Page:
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Attorney: FBI Violated Constitutional Rights Of Alleged Subway Shooter By Taking DNA

Attorney: FBI Violated Constitutional Rights Of Alleged Subway Shooter By Taking DNA

DNA

Photo: New York City Police and law enforcement officials lead subway shooting suspect Frank R. James, 62, from a police station, in New York, April 13, 2022. (AP Photo/Seth Wenig)

Lawyers for the accused New York City subway shooter Frank James say the Federal Bureau of Investigation illegally obtained James’ DNA and they want the evidence tossed.

On April 12, James allegedly shot 10 people and injured more than a dozen others during a shooting rampage at rush hour on the Brooklyn train.                         

Attorneys Mia Eisner-Grynberg and Deirdre D. von Dornum, who are representing the 62-year-old James, say the FBI unconstitutionally questioned and searched James in his cell, according to court papers.

In a letter sent to U.S. Magistrate Judge Roanne L. Mann of the Eastern District of New York, Eisner-Grynberg and Dornum alleged that FBI agents went to James’ cell on April 26 and questioned him, took DNA swabs, and told him to sign certain documents, NBC New York reported. James is being held at the Metropolitan Detention Center in Brooklyn.

The attorneys say the FBI failed to inform them about their intentions so they could be present for their client.

“Contrary to standard practice, the government committed this intrusion absent advance notice to counsel, depriving us of an opportunity to be heard or to be present. Neither did the government provide subsequent notice to counsel,” the lawyers said.

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The search warrant approving DNA swabs to be taken from James wasn’t provided to him, the lawyers said.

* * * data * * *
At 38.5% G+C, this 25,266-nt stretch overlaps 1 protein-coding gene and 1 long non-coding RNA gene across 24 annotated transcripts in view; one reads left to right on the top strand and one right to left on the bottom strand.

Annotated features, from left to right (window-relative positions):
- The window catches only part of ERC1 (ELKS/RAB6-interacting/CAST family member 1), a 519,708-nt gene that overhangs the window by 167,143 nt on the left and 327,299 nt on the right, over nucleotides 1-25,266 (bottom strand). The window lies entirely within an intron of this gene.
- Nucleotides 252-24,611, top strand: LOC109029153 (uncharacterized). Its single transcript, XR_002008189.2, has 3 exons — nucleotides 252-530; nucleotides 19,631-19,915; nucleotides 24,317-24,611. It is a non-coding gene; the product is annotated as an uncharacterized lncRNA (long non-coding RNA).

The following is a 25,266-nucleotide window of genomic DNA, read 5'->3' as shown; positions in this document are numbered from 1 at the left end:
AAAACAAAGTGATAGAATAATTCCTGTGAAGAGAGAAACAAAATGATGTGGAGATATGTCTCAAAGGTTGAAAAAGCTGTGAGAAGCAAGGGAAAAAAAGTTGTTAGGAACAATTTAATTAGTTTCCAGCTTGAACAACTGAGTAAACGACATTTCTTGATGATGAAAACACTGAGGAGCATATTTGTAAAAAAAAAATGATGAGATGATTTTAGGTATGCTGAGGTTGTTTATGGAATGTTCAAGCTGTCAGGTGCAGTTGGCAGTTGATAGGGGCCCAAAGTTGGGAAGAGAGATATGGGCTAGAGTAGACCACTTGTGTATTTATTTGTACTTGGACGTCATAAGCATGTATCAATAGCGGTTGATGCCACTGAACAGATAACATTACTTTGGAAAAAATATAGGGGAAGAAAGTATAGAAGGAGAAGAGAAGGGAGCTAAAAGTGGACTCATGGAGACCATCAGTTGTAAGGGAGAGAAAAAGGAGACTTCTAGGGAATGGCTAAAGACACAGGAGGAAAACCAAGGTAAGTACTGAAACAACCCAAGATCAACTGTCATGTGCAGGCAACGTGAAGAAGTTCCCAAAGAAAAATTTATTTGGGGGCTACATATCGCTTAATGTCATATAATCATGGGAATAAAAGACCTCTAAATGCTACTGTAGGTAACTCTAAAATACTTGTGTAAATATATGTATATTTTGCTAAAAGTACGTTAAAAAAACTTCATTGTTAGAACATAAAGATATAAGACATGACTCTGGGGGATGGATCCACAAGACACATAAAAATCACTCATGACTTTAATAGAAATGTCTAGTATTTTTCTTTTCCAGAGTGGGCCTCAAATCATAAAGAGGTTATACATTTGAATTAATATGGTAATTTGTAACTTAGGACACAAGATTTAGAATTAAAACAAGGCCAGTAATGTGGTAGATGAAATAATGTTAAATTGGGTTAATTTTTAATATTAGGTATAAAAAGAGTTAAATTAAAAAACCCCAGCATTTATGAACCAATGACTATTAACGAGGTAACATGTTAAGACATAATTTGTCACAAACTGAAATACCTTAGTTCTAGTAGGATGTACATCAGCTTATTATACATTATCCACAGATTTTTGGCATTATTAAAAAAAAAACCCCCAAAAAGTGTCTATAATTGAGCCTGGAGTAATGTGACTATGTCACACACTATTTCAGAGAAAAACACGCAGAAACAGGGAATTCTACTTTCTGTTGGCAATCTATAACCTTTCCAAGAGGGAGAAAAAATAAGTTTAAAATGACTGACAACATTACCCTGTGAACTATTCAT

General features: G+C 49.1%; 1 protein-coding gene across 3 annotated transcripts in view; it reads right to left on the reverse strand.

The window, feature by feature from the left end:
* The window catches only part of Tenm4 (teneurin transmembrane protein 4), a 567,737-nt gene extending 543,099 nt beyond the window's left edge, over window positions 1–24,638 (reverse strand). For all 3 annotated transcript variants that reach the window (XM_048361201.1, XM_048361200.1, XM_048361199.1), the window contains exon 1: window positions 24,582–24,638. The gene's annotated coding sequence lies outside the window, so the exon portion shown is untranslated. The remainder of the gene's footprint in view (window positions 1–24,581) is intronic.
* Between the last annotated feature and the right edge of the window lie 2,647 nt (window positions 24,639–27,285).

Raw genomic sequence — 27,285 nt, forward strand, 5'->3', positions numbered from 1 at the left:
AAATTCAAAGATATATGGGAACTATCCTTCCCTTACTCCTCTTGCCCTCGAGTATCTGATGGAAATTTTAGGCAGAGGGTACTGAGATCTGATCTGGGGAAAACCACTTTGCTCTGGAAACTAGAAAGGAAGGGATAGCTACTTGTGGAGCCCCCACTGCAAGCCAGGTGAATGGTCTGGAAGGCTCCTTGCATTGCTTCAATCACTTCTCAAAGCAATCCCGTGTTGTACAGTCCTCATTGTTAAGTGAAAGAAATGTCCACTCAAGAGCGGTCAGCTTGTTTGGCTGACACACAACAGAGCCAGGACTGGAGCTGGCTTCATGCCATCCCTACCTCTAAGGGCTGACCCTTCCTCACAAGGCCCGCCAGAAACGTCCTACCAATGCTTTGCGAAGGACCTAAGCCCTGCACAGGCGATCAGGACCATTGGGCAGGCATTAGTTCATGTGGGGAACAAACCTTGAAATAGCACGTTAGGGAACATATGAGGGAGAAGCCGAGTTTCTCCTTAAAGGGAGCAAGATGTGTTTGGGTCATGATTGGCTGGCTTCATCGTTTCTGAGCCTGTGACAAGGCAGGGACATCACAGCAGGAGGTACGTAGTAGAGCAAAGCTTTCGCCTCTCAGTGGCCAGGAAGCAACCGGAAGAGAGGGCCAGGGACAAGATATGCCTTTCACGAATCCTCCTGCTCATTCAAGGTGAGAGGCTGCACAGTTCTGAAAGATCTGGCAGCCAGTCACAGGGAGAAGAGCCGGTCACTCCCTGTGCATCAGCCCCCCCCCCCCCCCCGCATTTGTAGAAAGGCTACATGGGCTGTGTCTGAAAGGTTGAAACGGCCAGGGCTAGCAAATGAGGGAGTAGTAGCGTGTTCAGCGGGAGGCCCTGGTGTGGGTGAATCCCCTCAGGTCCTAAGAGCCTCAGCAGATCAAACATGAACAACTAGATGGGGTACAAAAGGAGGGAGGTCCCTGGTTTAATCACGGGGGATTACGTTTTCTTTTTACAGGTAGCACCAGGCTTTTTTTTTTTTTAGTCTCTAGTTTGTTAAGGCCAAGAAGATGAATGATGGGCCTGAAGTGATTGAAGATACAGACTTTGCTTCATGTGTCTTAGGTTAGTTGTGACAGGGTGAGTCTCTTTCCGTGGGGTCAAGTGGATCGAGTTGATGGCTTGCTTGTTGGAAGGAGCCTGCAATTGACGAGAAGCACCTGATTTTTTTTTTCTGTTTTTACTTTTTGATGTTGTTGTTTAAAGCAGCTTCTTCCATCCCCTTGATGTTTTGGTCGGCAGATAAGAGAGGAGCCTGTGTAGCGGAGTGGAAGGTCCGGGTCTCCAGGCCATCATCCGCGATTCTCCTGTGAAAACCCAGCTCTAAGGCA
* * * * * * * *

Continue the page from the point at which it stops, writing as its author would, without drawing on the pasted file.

But federal prosecutors say the FBI’s actions did not infringe on James’ constitutional rights.

“It is the standard practice in this District that when the government obtains a search warrant for buccal [oral] swabs from a represented, post-arraignment defendant, the government informs counsel of same before its execution and offers an opportunity to be present,” Eisner-Grynberg wrote in the letter.

Prosecutors defended the legality in a court filing, pointing out that the DNA samples were obtained through a judicially authorized search warrant, CNN reported

“No violations of any of the defendant’s constitutional rights occurred in the execution of the warrant,” prosecutors wrote in the filing.

Prosecutors said that the affidavit supporting the search warrant to obtain DNA was filed publicly on April 22, and was available to the defense and the public at that time.

James has yet to enter a plea.

 

https://twitter.com/FluffyLives/status/1519867593154347010

Photo: New York City Police and law enforcement officials lead subway shooting suspect Frank R. James, 62, from a police station, in New York, April 13, 2022. He has been charged with a federal terrorism offense. (AP Photo/Seth Wenig)